Houston-based DXP Enterprises — No. 19 on Industrial Distribution's Big 50 List — reported its 2017 first quarter and financial results on Monday afternoon, led by sequential gains in sales and profit, while year-over-year sales declines decreased.
The company posted Q1 sales of $238.5 million, down 5.9 percent year-over-year (YoY) and up 7.3 percent from Q4 2016. Those figures follow DXP's Q4, when YoY sales dropped 20.2 percent and sequential sales declined 3.4 percent from Q3. However, DXP's Q1 2017 contained three more business days than a year earlier.
In Q1 2017, DXP had its first sequential sales growth since Q1 2014.
DXP's total Q1 profit was $3.13 million, compared to a $5.11 million loss a year earlier. Operating profit of $8.24 million compared with a $2.0 million loss a year earlier.
"Our first quarter results reflect momentum building in our business," said DXP chairman and CEO David Little. "We are pleased with DXP’s first quarter sales results, which included sequential sales and operating income growth across all three business segments. We are encouraged by the sequential increases and believe we could be in the early stages of a cyclical recovery."
By business segment in Q1:
- Service Centers sales of $148.7 million declined 11.2 percent YoY and increased 6.5 percent from Q4 2016. Operating profit margin of 9.0 percent increased 27 basis points from Q4. In its Q1 conference call with analysts, DXP said the YoY decline was primarily the result of decreased sales of bearings, pumps, industrial supplies and metalworking products.
- Innovative Pumping Solutions sales of $49.1 million increased 3.4 percent YoY and increased 7.8 percent from Q4. Operating profit margin of 7.2 percent increased 178 basis points from Q4.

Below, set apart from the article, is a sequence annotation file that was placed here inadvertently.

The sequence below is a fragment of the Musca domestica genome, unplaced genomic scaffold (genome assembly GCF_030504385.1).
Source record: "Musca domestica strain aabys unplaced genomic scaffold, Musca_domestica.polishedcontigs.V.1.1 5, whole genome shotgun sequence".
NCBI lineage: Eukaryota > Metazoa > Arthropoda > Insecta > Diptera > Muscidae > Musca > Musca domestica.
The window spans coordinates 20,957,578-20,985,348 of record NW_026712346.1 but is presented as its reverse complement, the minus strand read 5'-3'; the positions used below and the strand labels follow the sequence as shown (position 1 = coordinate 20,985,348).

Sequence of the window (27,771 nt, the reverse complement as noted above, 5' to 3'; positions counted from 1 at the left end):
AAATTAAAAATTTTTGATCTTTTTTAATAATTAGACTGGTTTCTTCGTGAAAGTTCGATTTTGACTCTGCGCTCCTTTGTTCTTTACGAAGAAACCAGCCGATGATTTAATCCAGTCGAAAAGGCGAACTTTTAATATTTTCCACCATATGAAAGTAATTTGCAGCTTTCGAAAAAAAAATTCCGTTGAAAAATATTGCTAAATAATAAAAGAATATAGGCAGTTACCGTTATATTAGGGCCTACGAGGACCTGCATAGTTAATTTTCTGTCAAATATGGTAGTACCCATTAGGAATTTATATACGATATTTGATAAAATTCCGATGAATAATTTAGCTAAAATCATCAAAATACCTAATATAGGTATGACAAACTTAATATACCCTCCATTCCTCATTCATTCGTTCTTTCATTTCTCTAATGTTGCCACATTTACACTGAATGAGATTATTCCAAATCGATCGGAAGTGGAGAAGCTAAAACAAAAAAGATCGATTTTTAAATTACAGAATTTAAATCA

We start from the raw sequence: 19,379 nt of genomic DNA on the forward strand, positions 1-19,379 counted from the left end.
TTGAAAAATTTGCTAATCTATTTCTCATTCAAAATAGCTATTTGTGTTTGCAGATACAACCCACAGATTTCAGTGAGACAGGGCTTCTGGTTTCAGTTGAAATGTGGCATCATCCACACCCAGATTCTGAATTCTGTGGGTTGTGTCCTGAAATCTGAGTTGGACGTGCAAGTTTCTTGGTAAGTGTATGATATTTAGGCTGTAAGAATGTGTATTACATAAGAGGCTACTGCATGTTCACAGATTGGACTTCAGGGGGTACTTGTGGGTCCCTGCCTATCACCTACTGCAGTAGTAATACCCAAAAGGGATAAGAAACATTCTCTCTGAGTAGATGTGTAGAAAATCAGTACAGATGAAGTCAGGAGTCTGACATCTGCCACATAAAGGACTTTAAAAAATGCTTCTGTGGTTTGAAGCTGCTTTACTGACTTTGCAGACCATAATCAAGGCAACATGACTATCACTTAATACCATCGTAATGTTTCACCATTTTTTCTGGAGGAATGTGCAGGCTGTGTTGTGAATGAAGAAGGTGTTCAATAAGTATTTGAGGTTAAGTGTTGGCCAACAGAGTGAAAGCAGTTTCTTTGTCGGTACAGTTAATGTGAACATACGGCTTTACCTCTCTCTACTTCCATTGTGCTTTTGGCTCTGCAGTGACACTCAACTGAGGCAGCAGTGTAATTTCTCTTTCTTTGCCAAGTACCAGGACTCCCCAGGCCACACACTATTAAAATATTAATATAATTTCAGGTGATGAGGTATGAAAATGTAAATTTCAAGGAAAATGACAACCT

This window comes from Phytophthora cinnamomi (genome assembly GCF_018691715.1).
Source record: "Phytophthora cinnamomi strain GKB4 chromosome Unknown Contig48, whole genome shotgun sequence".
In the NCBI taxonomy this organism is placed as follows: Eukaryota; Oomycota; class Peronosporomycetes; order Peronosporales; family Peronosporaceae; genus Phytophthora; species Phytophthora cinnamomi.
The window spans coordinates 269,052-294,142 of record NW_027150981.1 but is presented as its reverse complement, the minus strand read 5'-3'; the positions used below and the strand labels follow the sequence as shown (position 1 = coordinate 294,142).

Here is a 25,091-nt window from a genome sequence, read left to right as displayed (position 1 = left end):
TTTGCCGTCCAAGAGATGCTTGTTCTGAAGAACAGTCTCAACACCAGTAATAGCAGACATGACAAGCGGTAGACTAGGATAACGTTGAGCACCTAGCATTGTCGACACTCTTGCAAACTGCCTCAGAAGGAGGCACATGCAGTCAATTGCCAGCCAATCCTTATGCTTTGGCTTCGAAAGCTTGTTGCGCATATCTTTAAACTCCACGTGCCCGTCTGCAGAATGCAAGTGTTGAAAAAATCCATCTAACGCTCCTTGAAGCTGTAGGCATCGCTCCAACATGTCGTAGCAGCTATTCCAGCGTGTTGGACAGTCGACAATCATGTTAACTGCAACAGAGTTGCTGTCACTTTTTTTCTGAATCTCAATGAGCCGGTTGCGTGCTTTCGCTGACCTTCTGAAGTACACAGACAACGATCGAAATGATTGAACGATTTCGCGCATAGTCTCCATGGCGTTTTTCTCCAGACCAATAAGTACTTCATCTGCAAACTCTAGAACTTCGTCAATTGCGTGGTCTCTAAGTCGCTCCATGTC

- Supply Chain Services sales of $40.8 million increased 5.5 percent YoY and increased 9.8 percent from Q4. Operating profit margin was 10.0 percent.
"DXP’s industrial end markets, which is 51 percent of our business, appears to have found some legs and shows signs of positive upward movement," Little said. "Oil and gas, which is the remaining 49 percent of DXP, found a bottom in the third quarter of last year and is showing signs of gradual improvement."
At the end of the first quarter, DXP had approximately 2,238 full time employees, and noted that figure is expected to rise.
"We are actively engaged in discussions with acquisitions and look forward to refinancing our capital structure to pursue a more active growth strategy," Little said. "We expect both organic and acquisition opportunities in the future and we want to be positioned strong with strong liquidity to maximize our growth.
"The first quarter was a great start of the year after two years of what I call an oil and gas depression and an industrial recession, it appears our customers in all our end markets have returned to growth. DXP remains well positioned to benefit from the return of this growth. After two and a half years of intense cost reductions, continued focus on efficiency improvement and purposeful investments we believe DXP will benefit disproportionately through the next cycle."